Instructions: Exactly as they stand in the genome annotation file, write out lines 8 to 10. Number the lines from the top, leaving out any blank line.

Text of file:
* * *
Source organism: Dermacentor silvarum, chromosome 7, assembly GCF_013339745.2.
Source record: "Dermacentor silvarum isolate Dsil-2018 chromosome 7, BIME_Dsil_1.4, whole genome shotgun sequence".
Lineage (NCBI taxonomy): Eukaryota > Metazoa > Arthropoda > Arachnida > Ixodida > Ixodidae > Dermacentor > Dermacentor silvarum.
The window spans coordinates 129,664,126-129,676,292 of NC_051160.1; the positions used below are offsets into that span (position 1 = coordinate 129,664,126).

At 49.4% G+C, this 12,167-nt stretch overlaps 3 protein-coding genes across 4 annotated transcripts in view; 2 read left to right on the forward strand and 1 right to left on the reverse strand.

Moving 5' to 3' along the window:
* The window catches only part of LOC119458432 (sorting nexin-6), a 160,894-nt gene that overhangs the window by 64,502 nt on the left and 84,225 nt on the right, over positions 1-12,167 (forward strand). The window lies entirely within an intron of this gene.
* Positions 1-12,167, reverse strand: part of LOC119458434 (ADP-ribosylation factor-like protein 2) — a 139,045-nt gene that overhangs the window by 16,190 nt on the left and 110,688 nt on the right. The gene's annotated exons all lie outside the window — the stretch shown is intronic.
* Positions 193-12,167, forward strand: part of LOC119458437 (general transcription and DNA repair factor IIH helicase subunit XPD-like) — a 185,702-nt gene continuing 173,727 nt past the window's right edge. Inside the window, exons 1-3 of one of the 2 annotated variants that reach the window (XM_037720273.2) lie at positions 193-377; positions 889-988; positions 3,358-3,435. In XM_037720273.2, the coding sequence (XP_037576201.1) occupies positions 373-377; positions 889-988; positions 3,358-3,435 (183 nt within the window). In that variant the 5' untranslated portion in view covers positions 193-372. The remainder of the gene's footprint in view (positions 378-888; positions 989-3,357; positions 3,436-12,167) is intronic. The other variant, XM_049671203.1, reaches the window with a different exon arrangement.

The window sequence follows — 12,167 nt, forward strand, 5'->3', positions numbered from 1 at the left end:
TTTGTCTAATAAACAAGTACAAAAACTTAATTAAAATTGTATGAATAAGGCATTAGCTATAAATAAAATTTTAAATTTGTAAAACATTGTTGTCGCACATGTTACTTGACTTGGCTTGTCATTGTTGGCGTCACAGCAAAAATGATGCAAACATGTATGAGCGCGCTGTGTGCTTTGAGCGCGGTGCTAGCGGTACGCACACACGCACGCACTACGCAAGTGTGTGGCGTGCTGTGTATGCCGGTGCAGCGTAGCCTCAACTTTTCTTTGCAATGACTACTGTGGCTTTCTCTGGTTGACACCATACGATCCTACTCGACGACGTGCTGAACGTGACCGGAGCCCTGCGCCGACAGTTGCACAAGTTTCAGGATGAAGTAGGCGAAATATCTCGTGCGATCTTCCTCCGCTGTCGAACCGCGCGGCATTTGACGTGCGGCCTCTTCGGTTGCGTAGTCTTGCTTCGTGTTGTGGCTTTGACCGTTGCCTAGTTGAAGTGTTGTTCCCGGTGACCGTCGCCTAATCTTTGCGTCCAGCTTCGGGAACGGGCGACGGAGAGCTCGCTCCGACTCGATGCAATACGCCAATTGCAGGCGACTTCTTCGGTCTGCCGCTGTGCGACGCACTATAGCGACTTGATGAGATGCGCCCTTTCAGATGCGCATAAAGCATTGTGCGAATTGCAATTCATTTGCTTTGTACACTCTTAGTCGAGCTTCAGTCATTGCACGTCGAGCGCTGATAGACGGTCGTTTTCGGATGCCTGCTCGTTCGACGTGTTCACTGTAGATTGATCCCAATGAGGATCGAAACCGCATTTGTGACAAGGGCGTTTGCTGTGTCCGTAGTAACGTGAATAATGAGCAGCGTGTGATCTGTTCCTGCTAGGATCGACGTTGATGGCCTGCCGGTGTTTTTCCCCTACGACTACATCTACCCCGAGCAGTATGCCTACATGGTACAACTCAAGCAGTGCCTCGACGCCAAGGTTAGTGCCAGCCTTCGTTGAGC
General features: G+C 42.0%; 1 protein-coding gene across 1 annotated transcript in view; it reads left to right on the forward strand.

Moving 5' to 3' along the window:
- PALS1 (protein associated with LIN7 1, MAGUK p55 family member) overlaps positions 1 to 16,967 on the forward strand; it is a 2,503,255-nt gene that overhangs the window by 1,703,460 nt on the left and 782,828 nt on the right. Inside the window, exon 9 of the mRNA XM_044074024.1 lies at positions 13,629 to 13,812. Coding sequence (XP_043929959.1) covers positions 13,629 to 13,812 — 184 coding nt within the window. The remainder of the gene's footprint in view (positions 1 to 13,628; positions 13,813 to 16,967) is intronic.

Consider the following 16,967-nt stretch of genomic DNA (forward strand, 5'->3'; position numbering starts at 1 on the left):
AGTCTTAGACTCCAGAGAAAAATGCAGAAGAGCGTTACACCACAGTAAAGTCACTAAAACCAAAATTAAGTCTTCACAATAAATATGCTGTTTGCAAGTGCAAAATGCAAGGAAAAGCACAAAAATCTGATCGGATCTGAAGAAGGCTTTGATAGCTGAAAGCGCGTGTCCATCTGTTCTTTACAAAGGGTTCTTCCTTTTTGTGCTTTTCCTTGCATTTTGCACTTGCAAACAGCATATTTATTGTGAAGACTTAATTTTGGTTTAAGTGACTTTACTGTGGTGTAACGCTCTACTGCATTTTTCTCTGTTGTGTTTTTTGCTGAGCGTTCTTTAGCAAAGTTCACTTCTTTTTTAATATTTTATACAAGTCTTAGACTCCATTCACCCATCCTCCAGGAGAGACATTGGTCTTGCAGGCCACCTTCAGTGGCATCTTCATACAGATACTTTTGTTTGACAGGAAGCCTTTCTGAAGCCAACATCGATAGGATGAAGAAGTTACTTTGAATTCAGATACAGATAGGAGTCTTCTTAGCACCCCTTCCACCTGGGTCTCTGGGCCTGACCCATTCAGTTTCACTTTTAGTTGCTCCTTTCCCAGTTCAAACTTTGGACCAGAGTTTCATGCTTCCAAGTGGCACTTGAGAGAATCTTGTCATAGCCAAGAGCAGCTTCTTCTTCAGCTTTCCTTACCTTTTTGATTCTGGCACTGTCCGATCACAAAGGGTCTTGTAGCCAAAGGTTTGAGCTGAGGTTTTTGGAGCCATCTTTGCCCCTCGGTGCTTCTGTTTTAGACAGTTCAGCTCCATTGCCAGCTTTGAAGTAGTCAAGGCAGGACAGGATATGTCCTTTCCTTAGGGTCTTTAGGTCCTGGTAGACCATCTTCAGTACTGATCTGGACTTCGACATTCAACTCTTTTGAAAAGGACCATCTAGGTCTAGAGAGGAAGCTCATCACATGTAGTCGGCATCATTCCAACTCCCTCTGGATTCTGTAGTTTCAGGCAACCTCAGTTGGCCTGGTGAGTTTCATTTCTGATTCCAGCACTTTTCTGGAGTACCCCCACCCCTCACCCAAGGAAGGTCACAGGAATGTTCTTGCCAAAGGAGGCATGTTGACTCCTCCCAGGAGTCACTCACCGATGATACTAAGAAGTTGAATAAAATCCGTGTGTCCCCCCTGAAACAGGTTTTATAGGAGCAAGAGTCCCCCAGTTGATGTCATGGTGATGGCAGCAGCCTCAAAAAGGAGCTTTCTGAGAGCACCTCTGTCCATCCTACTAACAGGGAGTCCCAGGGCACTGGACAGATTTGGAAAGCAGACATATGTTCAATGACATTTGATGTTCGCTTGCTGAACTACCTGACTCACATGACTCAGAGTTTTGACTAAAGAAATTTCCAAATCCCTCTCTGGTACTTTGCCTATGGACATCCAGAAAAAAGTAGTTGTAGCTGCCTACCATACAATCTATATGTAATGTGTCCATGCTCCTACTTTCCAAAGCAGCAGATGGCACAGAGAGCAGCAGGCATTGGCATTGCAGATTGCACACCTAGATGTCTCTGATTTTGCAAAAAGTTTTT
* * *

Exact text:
* Positions 1-12,167, reverse strand: part of LOC119458434 (ADP-ribosylation factor-like protein 2) — a 139,045-nt gene that overhangs the window by 16,190 nt on the left and 110,688 nt on the right. The gene's annotated exons all lie outside the window — the stretch shown is intronic.
* Positions 193-12,167, forward strand: part of LOC119458437 (general transcription and DNA repair factor IIH helicase subunit XPD-like) — a 185,702-nt gene continuing 173,727 nt past the window's right edge. Inside the window, exons 1-3 of one of the 2 annotated variants that reach the window (XM_037720273.2) lie at positions 193-377; positions 889-988; positions 3,358-3,435. In XM_037720273.2, the coding sequence (XP_037576201.1) occupies positions 373-377; positions 889-988; positions 3,358-3,435 (183 nt within the window). In that variant the 5' untranslated portion in view covers positions 193-372. The remainder of the gene's footprint in view (positions 378-888; positions 989-3,357; positions 3,436-12,167) is intronic. The other variant, XM_049671203.1, reaches the window with a different exon arrangement.

The window sequence follows — 12,167 nt, forward strand, 5'->3', positions numbered from 1 at the left end: